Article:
So I jumped in at the deep end and then decided I need to learn how to swim

A grumpy Irishman abroad: My girlfriend revels at the phenomena

Why is there grass between my toes?

I’ve just spent the past hour drowning in a pool of sterile water, but there is grass on my feet. With half the water still inside me, I snort and I sneeze as I slap grass off, to slide socks on.

Why have I spent my morning in Tonbridge Leisure Centre?

Gateway into the Mediterranean

A Cypriot resort has cut into natural rocky shoreline to benefit its swimming tourists, adding another bullet point to their brochures. For amateurs, there’s a wide 5ft deep rock-pool. For pros, a gap in the wall enables a gateway into the Mediterranean. I say amateurs, but I mean children.


Wading in, my scarlet skin is soothed by cold salt water. The kids laugh and play, as I stress and stress and stress. A grumpy Irishman abroad: my girlfriend revels at the phenomena.

Her golden body glides around shallow blue waters as my feet stump into the shale seafloor.

She is at one with the water, I am not.

She floats without effort, I do not.

She asks me the question – shall we go to the deep part?

I cannot say no. It’s her holiday too. I can’t be a spoilsport. Of course I say yes.

Waves tumble over the top of the thick man-made rock-gate. Timing is everything when venturing out through this exit.

She goes first. With a pump and a push, she’s out into the bluer seas. I am disgusted. That “yes” I just gave will never be a maybe not. She is on the other side; I have to make it there now.

The panicking limbs communicate my upcoming calamity far and wide. Waves do not want to miss this. Crowding up, one after another, they thunder over the sea-gate. Grumpiness and stubbornness go like bucket and spade, and I will not let this ordeal defeat me without a fight.

I make my move.

Crawling over the sea-gate, I pray no surf sweeps me back with the kids.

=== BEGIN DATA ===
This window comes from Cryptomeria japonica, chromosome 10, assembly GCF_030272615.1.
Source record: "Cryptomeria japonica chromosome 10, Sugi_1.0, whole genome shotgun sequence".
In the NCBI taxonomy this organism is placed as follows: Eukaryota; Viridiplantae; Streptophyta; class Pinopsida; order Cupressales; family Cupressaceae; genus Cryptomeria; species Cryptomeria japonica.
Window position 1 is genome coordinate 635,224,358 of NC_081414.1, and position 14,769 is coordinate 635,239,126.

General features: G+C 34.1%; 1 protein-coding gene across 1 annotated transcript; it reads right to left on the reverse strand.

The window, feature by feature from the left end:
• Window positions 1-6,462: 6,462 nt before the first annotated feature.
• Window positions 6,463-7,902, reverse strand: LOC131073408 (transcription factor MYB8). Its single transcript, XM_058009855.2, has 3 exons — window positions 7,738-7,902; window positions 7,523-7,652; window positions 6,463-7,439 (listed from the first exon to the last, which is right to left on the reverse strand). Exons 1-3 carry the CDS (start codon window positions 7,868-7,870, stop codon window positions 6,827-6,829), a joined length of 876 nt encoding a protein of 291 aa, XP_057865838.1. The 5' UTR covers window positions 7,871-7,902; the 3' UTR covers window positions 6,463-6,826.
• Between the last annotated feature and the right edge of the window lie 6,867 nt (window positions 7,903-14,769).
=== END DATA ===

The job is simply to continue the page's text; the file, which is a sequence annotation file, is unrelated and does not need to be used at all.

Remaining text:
Waves show no mercy.

White crests pummel me hard in the face, hauling me back. The rock-gate takes a chunk of my knee as a memento. I know it’s bleeding but I cannot give up. I try again, and again, but I’m still with the children. Not old children that is, I am triple the age of some. Thank goodness they’re Russian: I will be spared of understanding their belittlements.

A couple of hours later, we’re sunbathing together. My girlfriend soaks up the Cypriot sun after a relaxing swim. I lie in the shade, slopping moisturiser upon a weeping wound, only recently regaining my breath after a heroic attempt of escaping the paddling pool.

I gaze at her to find elegance, moving onto the adjacent waters to find solution.

I spot a masculine man with bronzing I will never bequeath. Clad in speedos with more than one budgie smuggled in, he penetrates the waters. Waves cower before him: they know a sea-god has arrived. He glides over the gate and into the seas, commanding the waters, with something long and black in his hand: a sharp-ended tool. He throws it. Darting deep, he fetches it.

This man is harpooning and I swim with children.

I have to learn.

Paddling performance

And here I am.

I’ve dropped my T-shirt in a changing-room puddle. Fishing it out, I show no shame in wearing it with a wet-patch emblem. Walking out of the changing room, I meet my girlfriend, her blonde-brown hair wet from the same swim. She grins as she spies the soaking tee under my coat. I thought she’d be all out of giggles by now, after witnessing my paddling performance.

Think of me, drowning in the Leisure Centres of London, while you start this year conquering something new.

As I flapped my hands and hammered my legs, I knew she was right when she said slower, when she said keep calm, when she said you won’t drown. Next time my body will listen.


One day, I’ll be treading water.

Another day, you will conquer too.